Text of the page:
Tax Court ruling even worse than some think CPA James Honz's letter (March '00) alerted readers to a "potential bombshell" from the Tax Court ruling in the Mountain State Ford Truck sales case (in Denver).
However, he didn't go nearly far enough because he limited its application to "any dealership that uses the LIFO inventory method for its parts inventory together with the Ford-suggested parts inventory method." All dealers are affected by this holding, not just those using LIFO.
The Tax Court decision is a disaster about to happen to all auto and truck dealers. Every dealer in the country uses a replacement cost (manufacturers' price list) method for approximating the cost of their parts and accessories inventories. No dealer has ever been able to compute actual cost for a parts inventory. Therefore, all dealers will be affected regardless of whether they use LIFO for valuing the parts inventories. This is clear from what the Tax Court said in Mountain State Ford.
This is a classic example of relentless pursuit of perfection by the IRS (and now the Tax Court) over a really minor technicality.
Willard J. DeFilipps, CPA Mt. Prospect, IL
AIADA asks: Just what is an "import" vehicle? Thank you for the March article on AIADA's 2000 Chairwoman Barbara Vidmar.
Please note the following correction: AIADA is the American International Automobile Dealers Association. It is not the American Import Automobile Dealers Association, as you reported.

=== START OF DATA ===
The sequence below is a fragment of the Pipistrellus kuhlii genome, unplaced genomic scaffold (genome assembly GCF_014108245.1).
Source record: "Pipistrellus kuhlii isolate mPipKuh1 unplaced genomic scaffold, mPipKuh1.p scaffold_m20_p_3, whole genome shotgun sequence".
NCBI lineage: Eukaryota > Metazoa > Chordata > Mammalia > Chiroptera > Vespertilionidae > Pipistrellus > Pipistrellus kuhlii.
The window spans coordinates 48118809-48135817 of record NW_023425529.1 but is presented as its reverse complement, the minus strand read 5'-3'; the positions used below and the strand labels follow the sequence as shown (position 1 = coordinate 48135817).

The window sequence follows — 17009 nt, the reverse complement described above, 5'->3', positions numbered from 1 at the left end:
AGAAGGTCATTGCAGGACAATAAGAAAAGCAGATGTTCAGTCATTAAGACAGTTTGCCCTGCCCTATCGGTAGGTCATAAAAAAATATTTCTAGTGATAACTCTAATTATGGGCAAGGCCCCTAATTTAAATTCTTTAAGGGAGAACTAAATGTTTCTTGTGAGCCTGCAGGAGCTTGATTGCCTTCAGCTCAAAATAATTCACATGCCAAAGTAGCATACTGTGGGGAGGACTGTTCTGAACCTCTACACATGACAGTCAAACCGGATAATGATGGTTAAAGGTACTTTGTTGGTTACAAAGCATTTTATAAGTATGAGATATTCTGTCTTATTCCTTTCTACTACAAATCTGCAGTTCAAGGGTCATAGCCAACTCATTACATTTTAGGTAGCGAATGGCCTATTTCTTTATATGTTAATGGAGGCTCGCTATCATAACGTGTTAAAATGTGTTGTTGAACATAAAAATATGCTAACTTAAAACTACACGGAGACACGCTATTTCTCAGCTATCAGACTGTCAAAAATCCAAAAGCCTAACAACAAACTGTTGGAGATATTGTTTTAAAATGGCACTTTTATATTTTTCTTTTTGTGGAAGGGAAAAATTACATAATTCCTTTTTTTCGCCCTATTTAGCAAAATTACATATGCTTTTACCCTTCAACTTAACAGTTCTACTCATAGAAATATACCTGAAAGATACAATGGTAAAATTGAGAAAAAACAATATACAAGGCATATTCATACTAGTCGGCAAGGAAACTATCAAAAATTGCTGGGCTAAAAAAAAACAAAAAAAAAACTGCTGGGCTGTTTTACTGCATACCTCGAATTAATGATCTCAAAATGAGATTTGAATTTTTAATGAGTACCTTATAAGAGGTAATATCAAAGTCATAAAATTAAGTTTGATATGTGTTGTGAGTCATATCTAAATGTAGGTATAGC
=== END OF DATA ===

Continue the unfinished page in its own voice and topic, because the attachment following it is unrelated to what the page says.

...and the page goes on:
Many of the vehicles once called "imports" are in fact designed and built here in the USA. Our board of directors recognized this important shift back in 1980. That year, the AIADA board voted to change the name from the American Imported Automobile Dealers Association.
Twenty years later, distinguishing what is an "import" and what is a "domestic" vehicle is even more difficult, as mergers, acquisitions and production agreements are increasingly more common as our industry becomes truly global.
Although our board had tremendous foresight, alas, the name change still causes some confusion.
Lori Barnes AIADA Alexandria, VA
DMS systems are antiquated The problem with technology at the dealership, especially at the showroom level, is that most DMS systems are so antiquated in their ability to be useful to the average salesperson or manager who is perhaps not computer literate.
With the advent of new Windows-based technology CRM programs, training can be effortless and even a novice PC user can be very effective in using a contact manager program for tracking all leads, follow-up on prospects and sold customers, generate letters, marketing the dealer's customer base and vehicle information!
I know. I run a business development center and it can be frustrating. I believe though, that customer relationship programs will take the automotive dealership out of the Dark Ages and into the information age of the new millenium!
Paul Sewell BDC Manager Coral Springs (FL) Auto Mall